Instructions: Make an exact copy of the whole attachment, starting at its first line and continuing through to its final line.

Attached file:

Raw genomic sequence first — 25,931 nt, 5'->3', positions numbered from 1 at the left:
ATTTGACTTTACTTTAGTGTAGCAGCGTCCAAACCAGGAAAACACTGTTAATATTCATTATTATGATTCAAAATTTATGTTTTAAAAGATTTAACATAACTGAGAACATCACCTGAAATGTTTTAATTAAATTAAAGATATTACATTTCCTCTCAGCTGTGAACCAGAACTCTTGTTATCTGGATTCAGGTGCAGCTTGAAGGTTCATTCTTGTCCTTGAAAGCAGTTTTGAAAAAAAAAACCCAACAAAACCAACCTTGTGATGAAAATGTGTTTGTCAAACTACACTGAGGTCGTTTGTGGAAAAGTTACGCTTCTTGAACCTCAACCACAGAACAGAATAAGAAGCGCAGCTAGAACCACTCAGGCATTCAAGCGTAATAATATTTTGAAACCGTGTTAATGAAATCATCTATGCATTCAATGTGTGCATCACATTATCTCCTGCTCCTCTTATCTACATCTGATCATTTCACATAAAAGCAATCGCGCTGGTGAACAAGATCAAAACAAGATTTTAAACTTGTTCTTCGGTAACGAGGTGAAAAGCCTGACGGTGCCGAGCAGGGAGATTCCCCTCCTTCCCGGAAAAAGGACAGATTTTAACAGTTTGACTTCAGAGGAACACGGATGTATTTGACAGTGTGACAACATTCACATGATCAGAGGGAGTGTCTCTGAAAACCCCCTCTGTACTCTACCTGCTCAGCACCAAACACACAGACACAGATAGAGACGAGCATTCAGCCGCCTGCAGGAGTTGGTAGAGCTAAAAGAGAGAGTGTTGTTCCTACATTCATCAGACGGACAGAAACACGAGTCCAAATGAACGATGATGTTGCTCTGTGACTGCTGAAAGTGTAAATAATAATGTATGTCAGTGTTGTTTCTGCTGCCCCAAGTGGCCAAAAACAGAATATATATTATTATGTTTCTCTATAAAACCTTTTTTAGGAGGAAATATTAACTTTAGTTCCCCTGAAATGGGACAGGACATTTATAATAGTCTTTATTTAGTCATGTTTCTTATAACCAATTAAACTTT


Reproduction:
Raw genomic sequence first — 25,931 nt, 5'->3', positions numbered from 1 at the left:
ATTTGACTTTACTTTAGTGTAGCAGCGTCCAAACCAGGAAAACACTGTTAATATTCATTATTATGATTCAAAATTTATGTTTTAAAAGATTTAACATAACTGAGAACATCACCTGAAATGTTTTAATTAAATTAAAGATATTACATTTCCTCTCAGCTGTGAACCAGAACTCTTGTTATCTGGATTCAGGTGCAGCTTGAAGGTTCATTCTTGTCCTTGAAAGCAGTTTTGAAAAAAAAAACCCAACAAAACCAACCTTGTGATGAAAATGTGTTTGTCAAACTACACTGAGGTCGTTTGTGGAAAAGTTACGCTTCTTGAACCTCAACCACAGAACAGAATAAGAAGCGCAGCTAGAACCACTCAGGCATTCAAGCGTAATAATATTTTGAAACCGTGTTAATGAAATCATCTATGCATTCAATGTGTGCATCACATTATCTCCTGCTCCTCTTATCTACATCTGATCATTTCACATAAAAGCAATCGCGCTGGTGAACAAGATCAAAACAAGATTTTAAACTTGTTCTTCGGTAACGAGGTGAAAAGCCTGACGGTGCCGAGCAGGGAGATTCCCCTCCTTCCCGGAAAAAGGACAGATTTTAACAGTTTGACTTCAGAGGAACACGGATGTATTTGACAGTGTGACAACATTCACATGATCAGAGGGAGTGTCTCTGAAAACCCCCTCTGTACTCTACCTGCTCAGCACCAAACACACAGACACAGATAGAGACGAGCATTCAGCCGCCTGCAGGAGTTGGTAGAGCTAAAAGAGAGAGTGTTGTTCCTACATTCATCAGACGGACAGAAACACGAGTCCAAATGAACGATGATGTTGCTCTGTGACTGCTGAAAGTGTAAATAATAATGTATGTCAGTGTTGTTTCTGCTGCCCCAAGTGGCCAAAAACAGAATATATATTATTATGTTTCTCTATAAAACCTTTTTTAGGAGGAAATATTAACTTTAGTTCCCCTGAAATGGGACAGGACATTTATAATAGTCTTTATTTAGTCATGTTTCTTATAACCAATTAAACTTT